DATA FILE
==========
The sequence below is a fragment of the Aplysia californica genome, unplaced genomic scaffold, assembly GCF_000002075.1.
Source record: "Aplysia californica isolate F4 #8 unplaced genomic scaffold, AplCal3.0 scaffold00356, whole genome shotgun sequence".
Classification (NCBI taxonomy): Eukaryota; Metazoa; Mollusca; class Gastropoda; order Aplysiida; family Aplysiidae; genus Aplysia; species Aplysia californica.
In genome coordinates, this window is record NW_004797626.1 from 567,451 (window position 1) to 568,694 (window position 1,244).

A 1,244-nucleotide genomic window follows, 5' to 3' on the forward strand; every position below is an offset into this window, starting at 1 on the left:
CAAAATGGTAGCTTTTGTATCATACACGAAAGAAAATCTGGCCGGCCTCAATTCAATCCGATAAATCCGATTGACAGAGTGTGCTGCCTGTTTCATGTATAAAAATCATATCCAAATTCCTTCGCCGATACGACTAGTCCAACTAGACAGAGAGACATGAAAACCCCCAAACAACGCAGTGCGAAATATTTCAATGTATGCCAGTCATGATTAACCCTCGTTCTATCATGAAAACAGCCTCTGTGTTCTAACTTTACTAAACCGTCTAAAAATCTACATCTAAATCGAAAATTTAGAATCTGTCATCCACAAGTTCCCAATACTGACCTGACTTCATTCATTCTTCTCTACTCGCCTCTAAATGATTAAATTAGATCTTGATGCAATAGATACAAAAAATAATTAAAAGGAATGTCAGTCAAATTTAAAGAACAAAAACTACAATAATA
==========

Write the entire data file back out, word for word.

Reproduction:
The sequence below is a fragment of the Aplysia californica genome, unplaced genomic scaffold, assembly GCF_000002075.1.
Source record: "Aplysia californica isolate F4 #8 unplaced genomic scaffold, AplCal3.0 scaffold00356, whole genome shotgun sequence".
Classification (NCBI taxonomy): Eukaryota; Metazoa; Mollusca; class Gastropoda; order Aplysiida; family Aplysiidae; genus Aplysia; species Aplysia californica.
In genome coordinates, this window is record NW_004797626.1 from 567,451 (window position 1) to 568,694 (window position 1,244).

A 1,244-nucleotide genomic window follows, 5' to 3' on the forward strand; every position below is an offset into this window, starting at 1 on the left:
CAAAATGGTAGCTTTTGTATCATACACGAAAGAAAATCTGGCCGGCCTCAATTCAATCCGATAAATCCGATTGACAGAGTGTGCTGCCTGTTTCATGTATAAAAATCATATCCAAATTCCTTCGCCGATACGACTAGTCCAACTAGACAGAGAGACATGAAAACCCCCAAACAACGCAGTGCGAAATATTTCAATGTATGCCAGTCATGATTAACCCTCGTTCTATCATGAAAACAGCCTCTGTGTTCTAACTTTACTAAACCGTCTAAAAATCTACATCTAAATCGAAAATTTAGAATCTGTCATCCACAAGTTCCCAATACTGACCTGACTTCATTCATTCTTCTCTACTCGCCTCTAAATGATTAAATTAGATCTTGATGCAATAGATACAAAAAATAATTAAAAGGAATGTCAGTCAAATTTAAAGAACAAAAACTACAATAATA